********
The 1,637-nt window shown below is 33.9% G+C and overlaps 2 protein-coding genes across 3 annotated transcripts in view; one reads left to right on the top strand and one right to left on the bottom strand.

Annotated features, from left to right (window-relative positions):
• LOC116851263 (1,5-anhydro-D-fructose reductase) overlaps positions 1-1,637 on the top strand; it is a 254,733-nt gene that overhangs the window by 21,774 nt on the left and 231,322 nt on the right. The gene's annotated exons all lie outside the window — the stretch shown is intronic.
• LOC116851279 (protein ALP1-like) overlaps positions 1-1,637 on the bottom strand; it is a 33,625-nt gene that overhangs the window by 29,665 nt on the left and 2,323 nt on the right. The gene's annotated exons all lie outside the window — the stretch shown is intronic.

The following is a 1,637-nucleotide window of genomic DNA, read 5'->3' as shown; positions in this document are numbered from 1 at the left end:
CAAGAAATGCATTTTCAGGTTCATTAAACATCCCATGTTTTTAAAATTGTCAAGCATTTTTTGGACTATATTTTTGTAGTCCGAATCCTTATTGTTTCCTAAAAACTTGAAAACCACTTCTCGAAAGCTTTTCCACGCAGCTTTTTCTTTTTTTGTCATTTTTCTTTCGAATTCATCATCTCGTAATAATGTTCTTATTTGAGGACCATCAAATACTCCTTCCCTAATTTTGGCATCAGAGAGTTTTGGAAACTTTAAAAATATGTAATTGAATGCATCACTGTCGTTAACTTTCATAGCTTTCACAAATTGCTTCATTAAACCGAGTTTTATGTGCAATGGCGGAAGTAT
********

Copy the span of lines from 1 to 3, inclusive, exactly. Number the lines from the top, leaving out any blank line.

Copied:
The 1,637-nt window shown below is 33.9% G+C and overlaps 2 protein-coding genes across 3 annotated transcripts in view; one reads left to right on the top strand and one right to left on the bottom strand.

Annotated features, from left to right (window-relative positions):
• LOC116851263 (1,5-anhydro-D-fructose reductase) overlaps positions 1-1,637 on the top strand; it is a 254,733-nt gene that overhangs the window by 21,774 nt on the left and 231,322 nt on the right. The gene's annotated exons all lie outside the window — the stretch shown is intronic.